So, what is the difference? The key difference is that a Business Architect needs to provide an enterprise-wide perspective, earlier in the change process and on a longer-term horizon. As a result of the broader, longer term horizon and the earlier engagement, the Business Analysis tools and techniques will still be used, just in a different context. New tools also appear and become essential ‘go-to’ tools in the Business Architecture toolkit (e.g., the OMG model, or the Business Model Canvas). The principles, behaviours and core skills all remain the same, but there is a need for Business Architects to provide guidance and direction to steer the change in the right direction as early as possible.
What does that do to the business analyst spectrum? In my view, the business analyst responsibilities remain, as is, in fact, with the right support of business architecture their role should hopefully be a lot easier and even broader as they may get involved earlier. The trick (unsurprisingly) is to have a great relationship.
So, what are the traits and skills that all BAs share? Here’s my list of top 5 Business Architecture skills, that are also shared with Business Analysts:
- Communication The ability to listen, ask the right question at the right time and understand the nuance in what’s being discussed is an extremely hard skill to learn, but unsurprisingly it’s something that great business architects and business analysts share.
- Stakeholder Management In addition to understanding the perspective of others, being able to identify and work well with your key stakeholders is another thing both excel at. To be able to gain consensus and find a way forward, without this skill both roles become difficult.
- Market Context & A Natural Curiosity To be able to identify the change required and spot the gaps in the thinking of others, market context and awareness is essential. A BA needs to have a good understanding of the current state, problems and potential opportunities. It’s a role that requires you to constantly learn, adapt and expand your thinking. The world doesn’t stand still, so neither should a BA.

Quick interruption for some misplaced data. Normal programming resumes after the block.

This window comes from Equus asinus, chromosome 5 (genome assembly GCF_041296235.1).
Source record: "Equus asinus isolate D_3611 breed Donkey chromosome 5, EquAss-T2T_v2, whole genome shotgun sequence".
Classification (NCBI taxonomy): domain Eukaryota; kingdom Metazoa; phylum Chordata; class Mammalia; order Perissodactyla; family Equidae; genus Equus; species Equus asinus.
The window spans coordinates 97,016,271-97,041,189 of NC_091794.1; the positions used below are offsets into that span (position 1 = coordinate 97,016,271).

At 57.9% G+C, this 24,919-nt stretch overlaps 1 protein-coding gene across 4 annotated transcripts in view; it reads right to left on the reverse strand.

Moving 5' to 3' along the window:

- Creativity Seeing a recommendation or pathway that isn’t currently there and communicating it effectively also requires a certain level of creativity. The need to create presentations that resonate and identify alternative options that haven’t yet been considered makes creativity a huge asset for a BA.
- Structure Lastly, knowing that a BAs role is to give a project the best chance of success, it’s essential that they can bring together all of the above and create structure. Without the ability to bring everything together and create cohesion amongst the chaos, it will be incredibly hard to see successful results.
So, what can we all do with this additional knowledge about the similarities between the two BA roles? Firstly, I’d like to encourage you to understand the skills you need in your organisation, not just at the strategic planning stage but also during mobilisation and delivery. Understand your gaps, as you may find you need more than just business architecture to really embed the change. Secondly, next time you’re looking for a great Business Architect, or if you are thinking about building up a Business Architecture practice in your organisation, then please do look first at your in-house business analysts. They probably know the organisation and market better than most and really could be your biggest asset in helping to accelerate your business architecture journey.
Ria Truman is an Enterprise Architect at Walgreens Boots Alliance. She is an advocate of bringing everything back to the customer or end user experience to drive value for both customers and the organisation. Her areas of expertise are retail and digital transformation. She can be reached at firstname.lastname@example.org